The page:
J. J. Keller® Compliance Network Logo
Start Experiencing Compliance Network for Free!
Update to Professional Trial!

Be Part of the Ultimate Safety & Compliance Community

Trending news, knowledge-building content, and more – all personalized to you!

Already have an account?
Thank you for investing in EnvironmentalHazmat related content. Click 'UPGRADE' to continue.
Enjoy your limited-time access to the Compliance Network Professional Trial!
A confirmation welcome email has been sent to your email address from ComplianceNetwork@t.jjkellercompliancenetwork.com. Please check your spam/junk folder if you can't find it in your inbox.
Thank you for your interest in EnvironmentalHazmat related content.
You've reached your limit of free access, if you'd like more info, please contact us at 800-327-6868.
Consent and hepatitis B vaccination
  • Employers can’t force workers to undergo screening for antibodies or vaccination, or to allow the employer access to their test results.
  • Workers can decline hepatitis B vaccination but must be given appropriate training about it and sign OSHA’s statement of declination.

Worker consent and confidentiality in regard to hepatitis B vaccination are crucial. Employees cannot be required to be screened for HBV antibodies before or after vaccination, or to release test results to their employers. They can choose not to receive the hepatitis B vaccine.

Consent forms and waivers

Section 1910.1030 does not refer to consent forms for employees accepting the vaccine, so they’re not required. According to the Occupational Safety and Health Administration (OSHA), medical informed consent forms are acceptable, unless they require employees to release test results to their employers or they exaggerate the hazards of the vaccine. Any waiver of liability for any harm caused by the vaccine also violates the regulation.

Pre- and post-vaccination testing

According to OSHA, an employer cannot require an employee to be pre-screened for hepatitis B virus antibodies. However, pre-screening can be made available at no cost to the employee. If the antibody testing reveals that the employee is immune, the employer doesn’t have to provide vaccination to that employee. If an employee declines the pre-screening, then the employer must make the vaccination available.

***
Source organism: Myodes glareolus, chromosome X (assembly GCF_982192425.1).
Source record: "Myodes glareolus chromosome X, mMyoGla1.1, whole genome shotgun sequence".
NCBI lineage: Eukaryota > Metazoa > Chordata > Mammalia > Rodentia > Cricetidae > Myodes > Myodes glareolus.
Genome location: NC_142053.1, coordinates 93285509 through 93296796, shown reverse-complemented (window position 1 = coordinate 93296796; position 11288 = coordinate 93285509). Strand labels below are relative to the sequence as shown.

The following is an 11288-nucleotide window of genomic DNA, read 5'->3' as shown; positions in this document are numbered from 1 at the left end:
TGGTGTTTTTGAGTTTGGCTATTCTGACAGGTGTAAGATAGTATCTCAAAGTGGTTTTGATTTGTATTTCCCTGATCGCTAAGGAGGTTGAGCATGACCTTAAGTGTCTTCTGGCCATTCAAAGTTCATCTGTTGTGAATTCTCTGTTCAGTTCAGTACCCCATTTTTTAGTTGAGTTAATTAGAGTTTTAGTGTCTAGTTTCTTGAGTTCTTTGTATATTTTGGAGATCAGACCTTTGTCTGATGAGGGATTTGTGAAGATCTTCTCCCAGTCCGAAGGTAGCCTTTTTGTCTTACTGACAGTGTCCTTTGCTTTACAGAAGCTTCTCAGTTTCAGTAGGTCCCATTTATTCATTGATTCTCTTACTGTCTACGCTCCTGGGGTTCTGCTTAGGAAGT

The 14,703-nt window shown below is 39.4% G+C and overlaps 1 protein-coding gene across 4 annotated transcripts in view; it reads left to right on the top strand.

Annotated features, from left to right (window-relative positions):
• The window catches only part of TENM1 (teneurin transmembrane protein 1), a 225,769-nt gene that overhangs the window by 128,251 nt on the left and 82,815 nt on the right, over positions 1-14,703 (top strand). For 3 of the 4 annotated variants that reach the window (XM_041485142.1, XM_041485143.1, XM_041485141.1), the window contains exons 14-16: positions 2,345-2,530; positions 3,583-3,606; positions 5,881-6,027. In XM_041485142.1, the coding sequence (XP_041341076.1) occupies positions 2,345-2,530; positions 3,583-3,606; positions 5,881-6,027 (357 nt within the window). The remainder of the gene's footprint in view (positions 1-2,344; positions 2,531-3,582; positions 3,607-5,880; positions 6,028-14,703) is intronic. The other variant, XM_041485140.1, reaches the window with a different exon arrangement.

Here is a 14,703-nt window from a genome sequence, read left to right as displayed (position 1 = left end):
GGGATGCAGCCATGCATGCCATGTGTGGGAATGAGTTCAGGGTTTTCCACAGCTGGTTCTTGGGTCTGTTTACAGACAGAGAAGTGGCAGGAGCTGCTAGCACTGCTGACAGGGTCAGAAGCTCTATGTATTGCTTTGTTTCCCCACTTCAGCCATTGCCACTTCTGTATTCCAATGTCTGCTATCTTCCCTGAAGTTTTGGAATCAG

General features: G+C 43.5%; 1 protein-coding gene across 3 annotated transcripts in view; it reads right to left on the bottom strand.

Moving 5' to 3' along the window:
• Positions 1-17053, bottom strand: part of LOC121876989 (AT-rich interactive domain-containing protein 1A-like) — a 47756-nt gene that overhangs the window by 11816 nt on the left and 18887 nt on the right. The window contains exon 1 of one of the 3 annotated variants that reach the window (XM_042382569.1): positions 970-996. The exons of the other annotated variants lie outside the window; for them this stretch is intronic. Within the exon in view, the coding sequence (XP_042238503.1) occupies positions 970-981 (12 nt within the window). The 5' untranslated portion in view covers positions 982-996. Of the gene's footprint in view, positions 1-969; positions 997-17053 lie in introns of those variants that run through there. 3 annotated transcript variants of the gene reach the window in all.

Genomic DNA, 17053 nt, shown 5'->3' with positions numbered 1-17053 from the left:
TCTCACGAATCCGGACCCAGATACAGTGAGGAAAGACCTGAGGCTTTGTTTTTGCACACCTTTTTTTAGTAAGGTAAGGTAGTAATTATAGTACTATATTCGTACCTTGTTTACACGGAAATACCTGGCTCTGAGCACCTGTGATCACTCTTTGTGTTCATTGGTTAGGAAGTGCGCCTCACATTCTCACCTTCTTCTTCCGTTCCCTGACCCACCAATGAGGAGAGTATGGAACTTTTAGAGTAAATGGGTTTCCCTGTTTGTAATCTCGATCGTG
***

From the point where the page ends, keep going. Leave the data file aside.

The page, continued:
An employer also cannot require post-vaccination testing unless the Centers for Disease Control and Prevention (CDC) call for it. CDC guidelines do call for a post-vaccination titer for certain employees who have ongoing contact with patients or blood and who are at ongoing risk of percutaneous (through the skin) injuries.

All laboratory tests must be free of charge to the employee and conducted by an accredited lab. The healthcare professional must provide a written opinion to the employer as to whether hepatitis B vaccination is needed and if the employee has received it.

Vaccination declination statement

Any employee with occupational exposure who chooses not to receive the hepatitis B vaccine must sign OSHA’s statement of declination of hepatitis B vaccination. Before signing, the employee must be given appropriate training regarding the following:

  • Hepatitis B epidemiology, symptoms, and modes of transmission;
  • Hepatitis B vaccination, including the effectiveness, safety, method of administration, and benefits of being vaccinated; and
  • The availability of the hepatitis B vaccine and vaccination free of charge to the employee with occupational exposure.

The statement is not a waiver; employees can request and receive the hepatitis B vaccination at a later date, provided they still have occupational exposure.

Signing the statement of declination confirms that the employee is aware of the risk of hepatitis B and was given the chance to be vaccinated, but is declining it with the understanding that a free vaccination will be available at a later date if the employee still has occupational exposure.

Employers must use the declination form as provided by OSHA. Any additions to the form language should be made for the sole purpose of improving employee comprehension. Using a form that conveys the same information, but with different words, may be considered a de minimis (no penalty) violation. Employers must not add language that would discourage employee acceptance of the vaccine or add liability concerns. If an employer adds information that requires the employee to provide confidential medical information, either on the declination form or on a separate form, an OSHA citation may be issued.